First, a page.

June

Chris needed a week to get on with his work so we decided to stay on at Montereau. It’s a good little town and the moorings are on a floating pontoon with water and electricity, minimal cost.

It continued to rain most days and at the end of that week we realised that the flow, current and levels of the river Yonne were rising faster than we were comfortable with so we weren’t going anywhere for a while. Over the first three days of June the river rose by more than a metre and became a raging torrent with trees and debris flying by at speeds up to 8km/hr (our fastest cruising speed). We monitored the river levels and our mooring lines both day and night, wondering how bad it might become. The power of nature can be frightening and being on a boat does not protect you – it’s more complicated than that! The police, Red Cross, neighbours and harbourmaster were all working at full stretch; very kind, visiting regularly to check on us. We had made our anchor ready and put out all our strongest lines onto the piles so that if the pontoon broke we couldn’t become part of that flying debris, smash into the town bridge or be swept downstream. As long as the water didn’t go above the top of the piles we’d be OK and they looked just  high enough. We’d made a cat’s cradle to keep our lines in place.

Peaceful spot at Montereau Fault Yonne
Initially a peaceful spot at Montereau Fault Yonne

Fast flow and tree debris
Fast flow and tree debris

The floods at their height
The floods at their height

Mooring lines on piles and cat’s cradle
Mooring lines on piles and cat’s cradle


We were shocked to see the media reports of the floods in Paris (the Seine rose by 6 metres) and the terrible damage and hardship in the villages and towns near to us on the Canal du Loing – particularly Moret sur Loing where we’d enjoyed our summer day’s picnic a week ago. Many rivers and canals were closed to navigation for 10 days. Locals said it was highest in living memory, certainly since the last inundation in 1982. Our friends Nils and Torild were by now 50km upstream at Villeneuve sur Yonne, on a stone quay tied to rings underwater and having a much harder time than us. However, our floating pontoon was a blessing. We rarely use them as the cleats are too small to take our weight; also paying for services we don’t need. However, we felt very fortunate to be there. Once the level stopped rising we realised it was going to be a while before we could cruise again; it wasn’t falling yet and another week of rain was forecasted. Once it was safe to leave our ship we rented a car and collected Nils and Torild to share some outings together, visiting Auxerre and Fontainebleau. We all felt we deserved a treat and had plenty of time on our hands. Having spent three weeks in one place (very rare for us) we really appreciated the Mairie not charging for any of the flood time. What hospitality from Montereau Fault Yonne. We’ll be back.

Fontainebleau view across the lake
Fontainebleau view across the lake

At Fontainebleau
At Fontainebleau

Opulent or what?
Opulent or what?

Marie Antoinette’s bedroom
Marie Antoinette’s bedroom

Some ceiling!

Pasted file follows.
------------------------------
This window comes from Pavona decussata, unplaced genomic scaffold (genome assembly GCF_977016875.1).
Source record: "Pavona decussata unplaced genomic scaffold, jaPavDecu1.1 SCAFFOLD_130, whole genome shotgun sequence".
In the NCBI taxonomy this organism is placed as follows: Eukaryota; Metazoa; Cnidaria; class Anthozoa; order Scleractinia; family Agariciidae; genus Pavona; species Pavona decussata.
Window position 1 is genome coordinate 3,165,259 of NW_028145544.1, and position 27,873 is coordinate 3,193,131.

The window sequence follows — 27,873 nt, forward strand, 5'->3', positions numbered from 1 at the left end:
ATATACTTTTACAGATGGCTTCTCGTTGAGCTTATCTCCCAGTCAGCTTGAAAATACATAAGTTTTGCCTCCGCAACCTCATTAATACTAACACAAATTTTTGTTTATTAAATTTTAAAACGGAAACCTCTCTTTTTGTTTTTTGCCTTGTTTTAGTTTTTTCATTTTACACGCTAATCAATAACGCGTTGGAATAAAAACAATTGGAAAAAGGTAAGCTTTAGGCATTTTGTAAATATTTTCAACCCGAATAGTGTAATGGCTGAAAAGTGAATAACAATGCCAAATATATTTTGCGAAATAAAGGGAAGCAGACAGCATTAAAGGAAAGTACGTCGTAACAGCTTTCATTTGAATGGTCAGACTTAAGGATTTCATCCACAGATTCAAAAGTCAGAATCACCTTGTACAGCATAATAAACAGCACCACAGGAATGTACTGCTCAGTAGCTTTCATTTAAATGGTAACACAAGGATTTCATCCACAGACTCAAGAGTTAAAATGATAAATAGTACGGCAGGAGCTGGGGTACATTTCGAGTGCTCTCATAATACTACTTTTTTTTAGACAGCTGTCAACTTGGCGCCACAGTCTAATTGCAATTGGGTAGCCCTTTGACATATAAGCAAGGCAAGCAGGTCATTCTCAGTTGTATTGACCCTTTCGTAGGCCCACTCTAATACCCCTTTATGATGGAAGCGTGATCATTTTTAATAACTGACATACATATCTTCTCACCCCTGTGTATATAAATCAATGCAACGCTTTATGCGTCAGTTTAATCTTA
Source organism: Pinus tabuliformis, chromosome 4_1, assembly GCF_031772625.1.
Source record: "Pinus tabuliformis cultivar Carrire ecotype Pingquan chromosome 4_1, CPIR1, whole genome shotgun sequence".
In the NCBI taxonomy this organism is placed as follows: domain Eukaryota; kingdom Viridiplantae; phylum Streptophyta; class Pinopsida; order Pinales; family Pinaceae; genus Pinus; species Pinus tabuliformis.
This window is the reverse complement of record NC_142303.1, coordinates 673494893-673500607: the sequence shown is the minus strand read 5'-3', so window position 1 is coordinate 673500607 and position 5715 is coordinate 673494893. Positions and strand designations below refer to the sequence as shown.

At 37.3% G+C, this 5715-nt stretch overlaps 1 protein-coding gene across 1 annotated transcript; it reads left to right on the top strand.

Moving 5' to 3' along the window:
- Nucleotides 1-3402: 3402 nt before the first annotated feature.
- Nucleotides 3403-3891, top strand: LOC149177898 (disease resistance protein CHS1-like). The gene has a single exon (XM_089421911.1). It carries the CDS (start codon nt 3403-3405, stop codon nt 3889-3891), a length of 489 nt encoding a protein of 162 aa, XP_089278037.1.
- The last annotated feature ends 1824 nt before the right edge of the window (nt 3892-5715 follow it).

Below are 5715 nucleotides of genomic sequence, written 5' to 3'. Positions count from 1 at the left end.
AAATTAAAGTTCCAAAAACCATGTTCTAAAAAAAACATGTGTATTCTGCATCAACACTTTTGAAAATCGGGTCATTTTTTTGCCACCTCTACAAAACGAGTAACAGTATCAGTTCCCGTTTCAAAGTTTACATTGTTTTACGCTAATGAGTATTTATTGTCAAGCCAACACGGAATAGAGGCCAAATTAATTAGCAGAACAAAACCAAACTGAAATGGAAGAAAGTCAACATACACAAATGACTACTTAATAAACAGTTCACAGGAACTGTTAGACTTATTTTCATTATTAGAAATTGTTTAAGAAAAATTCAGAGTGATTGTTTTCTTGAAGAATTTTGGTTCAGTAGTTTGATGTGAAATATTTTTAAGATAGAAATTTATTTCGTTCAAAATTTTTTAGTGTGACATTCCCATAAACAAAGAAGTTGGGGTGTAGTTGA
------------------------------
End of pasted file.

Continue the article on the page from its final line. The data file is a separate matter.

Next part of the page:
Some ceiling!

Napoleon’s shaving kit
Napoleon’s shaving kit

Clearing up the debris at Montereau
Clearing up the debris at Montereau

and at Villeneuve sur Yonne
and at Villeneuve sur Yonne


We’d come this way for our annual Barge Rally at Briare but now it was at risk of being cancelled as many of us could not access the area – the canal banks were broken and the canal closed. We certainly couldn’t take Esme there. Consequently we decided to visit by car for the weekend to support the organisers, make some new friends and share the fun.

Well it took the river a month or so to finally settle down so normal life could be resumed. Emma and Don came for a weekend and we had a great time catching up. Midsummer brings the French festival of La Fête de la Musique, which takes place in every village and town in France. Expect anything from big rock bands to local schoolchildren. Montereau being a small town it was on a modest scale but very enjoyable. Joined by neighbours Viv and Sharon we sat out to eat in the town square during the open-air concert; local children and their music teachers demonstrated their considerable musical skills - a good chance to experience public performance. Just delightful.

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Fête de la Musique at Montereau

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Proud parents enjoy the performance

Chris’ son Edd and his family called in for a pit stop while driving to their French holiday in the south. It was wonderful to have them on board and share lunch. It being the first time our grandchildren had been on the ship; so much excitement. We have already planned the next visit!

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Family lunch

June was rounded off by the Centenary of the Battle of the Somme and with a group of friends we watched the excellent coverage by the BBC. How much our world was changed by those momentous events . . . . sobering stuff indeed.

Some notable  things happened during our stay at Montereau, namely: Diana's son Mark celebrated his 50th birthday;  the continuing friendship of Nils and Torild; an unexpected encounter with Sally and Andy on narrowboat The Puzzler; we made several new acquaintances from neighbouring boats; Chris’ first edition of Blue Flag was published; lots of asparagus hollandaise; air conditioning worked well; caught up with many jobs while waiting to resume cruising. Happily we have come out of the France floods of 2016 unscathed. Right now we wait and let the dust settle after the EU Referendum and look ahead with a positive attitude.